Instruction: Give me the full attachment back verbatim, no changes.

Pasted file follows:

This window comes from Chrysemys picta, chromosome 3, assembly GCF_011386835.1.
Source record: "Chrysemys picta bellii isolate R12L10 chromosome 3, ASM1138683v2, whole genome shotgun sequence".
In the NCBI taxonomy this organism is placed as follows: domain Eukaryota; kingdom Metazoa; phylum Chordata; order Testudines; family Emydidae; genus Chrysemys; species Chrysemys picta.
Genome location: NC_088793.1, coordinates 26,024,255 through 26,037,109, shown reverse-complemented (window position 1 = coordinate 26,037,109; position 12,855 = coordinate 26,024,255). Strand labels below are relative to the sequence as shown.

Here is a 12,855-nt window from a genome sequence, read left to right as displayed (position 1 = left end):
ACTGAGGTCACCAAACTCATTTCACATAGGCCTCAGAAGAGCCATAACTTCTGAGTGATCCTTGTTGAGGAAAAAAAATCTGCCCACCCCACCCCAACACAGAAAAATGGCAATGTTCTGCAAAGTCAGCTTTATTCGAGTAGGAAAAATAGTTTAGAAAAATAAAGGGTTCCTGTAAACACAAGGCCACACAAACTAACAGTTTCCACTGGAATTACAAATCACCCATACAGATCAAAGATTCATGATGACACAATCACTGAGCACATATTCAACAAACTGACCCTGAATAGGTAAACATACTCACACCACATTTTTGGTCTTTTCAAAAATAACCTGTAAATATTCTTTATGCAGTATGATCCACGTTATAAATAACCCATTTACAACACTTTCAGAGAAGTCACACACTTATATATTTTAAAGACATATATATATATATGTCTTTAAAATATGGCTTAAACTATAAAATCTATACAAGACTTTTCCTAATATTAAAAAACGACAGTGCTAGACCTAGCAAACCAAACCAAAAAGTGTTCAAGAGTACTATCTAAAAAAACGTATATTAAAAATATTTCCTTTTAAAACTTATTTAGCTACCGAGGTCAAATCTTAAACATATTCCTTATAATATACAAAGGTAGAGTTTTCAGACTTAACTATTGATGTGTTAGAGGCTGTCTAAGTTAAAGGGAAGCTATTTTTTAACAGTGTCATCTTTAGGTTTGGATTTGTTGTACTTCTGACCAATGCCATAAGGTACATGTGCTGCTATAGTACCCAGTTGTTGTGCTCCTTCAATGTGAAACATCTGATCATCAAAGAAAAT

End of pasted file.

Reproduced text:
This window comes from Chrysemys picta, chromosome 3, assembly GCF_011386835.1.
Source record: "Chrysemys picta bellii isolate R12L10 chromosome 3, ASM1138683v2, whole genome shotgun sequence".
In the NCBI taxonomy this organism is placed as follows: domain Eukaryota; kingdom Metazoa; phylum Chordata; order Testudines; family Emydidae; genus Chrysemys; species Chrysemys picta.
Genome location: NC_088793.1, coordinates 26,024,255 through 26,037,109, shown reverse-complemented (window position 1 = coordinate 26,037,109; position 12,855 = coordinate 26,024,255). Strand labels below are relative to the sequence as shown.

Here is a 12,855-nt window from a genome sequence, read left to right as displayed (position 1 = left end):
ACTGAGGTCACCAAACTCATTTCACATAGGCCTCAGAAGAGCCATAACTTCTGAGTGATCCTTGTTGAGGAAAAAAAATCTGCCCACCCCACCCCAACACAGAAAAATGGCAATGTTCTGCAAAGTCAGCTTTATTCGAGTAGGAAAAATAGTTTAGAAAAATAAAGGGTTCCTGTAAACACAAGGCCACACAAACTAACAGTTTCCACTGGAATTACAAATCACCCATACAGATCAAAGATTCATGATGACACAATCACTGAGCACATATTCAACAAACTGACCCTGAATAGGTAAACATACTCACACCACATTTTTGGTCTTTTCAAAAATAACCTGTAAATATTCTTTATGCAGTATGATCCACGTTATAAATAACCCATTTACAACACTTTCAGAGAAGTCACACACTTATATATTTTAAAGACATATATATATATATGTCTTTAAAATATGGCTTAAACTATAAAATCTATACAAGACTTTTCCTAATATTAAAAAACGACAGTGCTAGACCTAGCAAACCAAACCAAAAAGTGTTCAAGAGTACTATCTAAAAAAACGTATATTAAAAATATTTCCTTTTAAAACTTATTTAGCTACCGAGGTCAAATCTTAAACATATTCCTTATAATATACAAAGGTAGAGTTTTCAGACTTAACTATTGATGTGTTAGAGGCTGTCTAAGTTAAAGGGAAGCTATTTTTTAACAGTGTCATCTTTAGGTTTGGATTTGTTGTACTTCTGACCAATGCCATAAGGTACATGTGCTGCTATAGTACCCAGTTGTTGTGCTCCTTCAATGTGAAACATCTGATCATCAAAGAAAAT